Nowadays, Apple is doing a better job than any other technology company, and it continues to grow. It’s premature to suggest the end is near because one can’t conceive of Apple getting any bigger. Or because one is invested in discrediting Apple’s values and success for whatever reason. In my experience, the most energetic naysayers are the ones with the most limited vision.

Let’s let Apple play out its own history and enjoy the success. (And keep a sharp eye on them as well.) When the time comes, we’ll see it. Apple will see it. No one knows when that will be. But then, perhaps the Childhood’s End won’t be a catastrophe. Perhaps it will be a stepping stone to something even better. Even that may be a long time coming. Not everything has to happen today, or even in 48 months, on the blogger’s own schedule of Internet rush to judgment.

So let’s drop the silliness and move on.

Tech News Debris

Sometimes, no one article can put a complete picture together. This week, I ran across several articles that, taken collectively, provide some insights into what’s going on with Android versus iOS and smartphones. 1) “First Android revenue numbers revealed: $278.1m in 2010, iPhone more lucrative.” 2)”Apple Q1 U.S. Smartphone Mkt Shr 59%, Vs. 36% Year Earlier.” 3) “Microsoft’s Mobile Comeback Is Looking Terrible.” The gist of these articles is that, despite the hype, Microsoft’s phone efforts are going nowhere and that Android isn’t succeeding against the iPhone as wildly as one may have surmised.

In the preamble, I alluded to what technology could eventually supplant Apple’s products. I’ve always thought that it would be personal robots, probably because of my science fiction readings for my whole life, especially those of Isaac Asimov.

I. Robot

Image Credit: 20th Century Fox

We have a long way to go when it comes to stepping into a positive, productive future with robots. I’ve even written some science fiction myself about that. When we look at how our privacy and security is perhaps undermined by a modern smartphone, it’s hard to conceive that our species is ready for commercial robots. Along the way, we have many tough issues to address, for example, “New Study Asks Who’s to Blame When Robots Harm Us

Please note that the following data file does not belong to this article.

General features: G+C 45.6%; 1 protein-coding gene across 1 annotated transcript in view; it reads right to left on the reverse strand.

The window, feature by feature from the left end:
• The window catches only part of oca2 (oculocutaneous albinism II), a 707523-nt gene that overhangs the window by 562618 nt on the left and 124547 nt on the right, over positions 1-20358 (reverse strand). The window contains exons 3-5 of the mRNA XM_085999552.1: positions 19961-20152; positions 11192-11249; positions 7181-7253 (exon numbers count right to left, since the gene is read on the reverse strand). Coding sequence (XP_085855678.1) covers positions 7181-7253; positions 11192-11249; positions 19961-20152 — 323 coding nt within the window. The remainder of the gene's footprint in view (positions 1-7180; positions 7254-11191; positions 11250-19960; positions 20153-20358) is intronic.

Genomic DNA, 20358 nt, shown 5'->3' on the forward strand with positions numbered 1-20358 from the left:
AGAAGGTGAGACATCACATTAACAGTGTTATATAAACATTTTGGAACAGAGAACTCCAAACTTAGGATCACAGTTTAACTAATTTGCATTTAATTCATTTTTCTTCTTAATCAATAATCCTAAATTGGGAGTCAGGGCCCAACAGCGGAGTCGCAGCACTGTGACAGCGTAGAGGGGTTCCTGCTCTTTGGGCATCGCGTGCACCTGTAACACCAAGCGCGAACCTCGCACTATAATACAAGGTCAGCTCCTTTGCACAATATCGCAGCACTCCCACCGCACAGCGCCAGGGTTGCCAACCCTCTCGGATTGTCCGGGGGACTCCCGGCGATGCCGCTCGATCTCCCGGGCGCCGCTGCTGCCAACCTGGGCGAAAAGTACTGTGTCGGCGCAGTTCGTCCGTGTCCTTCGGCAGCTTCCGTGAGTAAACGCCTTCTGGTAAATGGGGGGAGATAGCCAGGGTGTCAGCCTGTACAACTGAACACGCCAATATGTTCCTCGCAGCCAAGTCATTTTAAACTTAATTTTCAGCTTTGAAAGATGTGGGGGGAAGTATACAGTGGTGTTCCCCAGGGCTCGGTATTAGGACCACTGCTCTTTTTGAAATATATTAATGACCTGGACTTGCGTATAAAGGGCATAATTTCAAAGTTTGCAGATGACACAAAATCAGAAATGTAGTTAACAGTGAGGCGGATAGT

Finally, remember all the fuss when Apple introduced iOS printing a year ago? Ryan Faas, an expert on Apple in the enterprise, takes a look a corporate printing from the iPad and finds it wanting. “Most Companies Are Ignoring The iPad Printing Problem.


Image Credit: Shuterstock (Truth and Fortune Teller)


Ross Edwards

Coca-Cola has been profitable for a century.  Wall Street overemphasizes growth over fundamentals, so the “buzz” on Apple won’t always be as rosy as it is right now, but there’s no reason they can’t be a tech mainstay for the foreseeable.


Loved X-Files. I’m on the wrong side of the age hill to be concerned over Apple’s longterm future. But you have given as good a vision one could based on nearterm prospects.

Yes. The truth is out there. Found it.


Most, no, all negative assessments of Apple’s future performance boil down to “this can’t possibly go on forever” without really giving any reason beyond “just because’.


I agree with you John, Apple is not going to fail - in short or medium term. Who knows anything about the long term.

The thing we may miss is the genius of Steve Jobs. There could be someone at Apple with his vision who could give us the likes of an iPod, the iPhone, and the iPad - in just one decade, but I doubt it. We have lived through history, and there may be several decades when a similar person arrives.


It?s going to require a serious, arduous, ingenious analysis to figure out when how Apple?s fortunes will turn. There must be indicators. Right now, there are none.

Agreed, John.

Many have already commented that, if pundits keep opining that Apple will fail or at least fade, sooner or later one of them will be correct, rather like predicting rain. Indeed, so frequent have been these opinions that they no longer appear either original or even particularly intelligent.